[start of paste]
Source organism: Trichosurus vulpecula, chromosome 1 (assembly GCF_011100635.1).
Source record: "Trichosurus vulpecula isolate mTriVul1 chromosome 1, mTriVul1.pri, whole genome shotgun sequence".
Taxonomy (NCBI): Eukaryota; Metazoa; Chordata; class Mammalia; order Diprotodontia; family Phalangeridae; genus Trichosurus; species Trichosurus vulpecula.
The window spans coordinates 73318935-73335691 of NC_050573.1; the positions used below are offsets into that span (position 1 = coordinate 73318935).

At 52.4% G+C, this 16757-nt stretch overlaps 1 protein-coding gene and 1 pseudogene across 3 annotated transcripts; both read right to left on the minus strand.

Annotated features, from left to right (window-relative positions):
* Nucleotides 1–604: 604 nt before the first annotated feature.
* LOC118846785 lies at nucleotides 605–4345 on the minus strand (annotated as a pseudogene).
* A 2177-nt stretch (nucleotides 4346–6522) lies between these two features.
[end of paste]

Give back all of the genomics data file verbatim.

Source organism: Trichosurus vulpecula, chromosome 1 (assembly GCF_011100635.1).
Source record: "Trichosurus vulpecula isolate mTriVul1 chromosome 1, mTriVul1.pri, whole genome shotgun sequence".
Taxonomy (NCBI): Eukaryota; Metazoa; Chordata; class Mammalia; order Diprotodontia; family Phalangeridae; genus Trichosurus; species Trichosurus vulpecula.
The window spans coordinates 73318935-73335691 of NC_050573.1; the positions used below are offsets into that span (position 1 = coordinate 73318935).

At 52.4% G+C, this 16757-nt stretch overlaps 1 protein-coding gene and 1 pseudogene across 3 annotated transcripts; both read right to left on the minus strand.

Annotated features, from left to right (window-relative positions):
* Nucleotides 1–604: 604 nt before the first annotated feature.
* LOC118846785 lies at nucleotides 605–4345 on the minus strand (annotated as a pseudogene).
* A 2177-nt stretch (nucleotides 4346–6522) lies between these two features.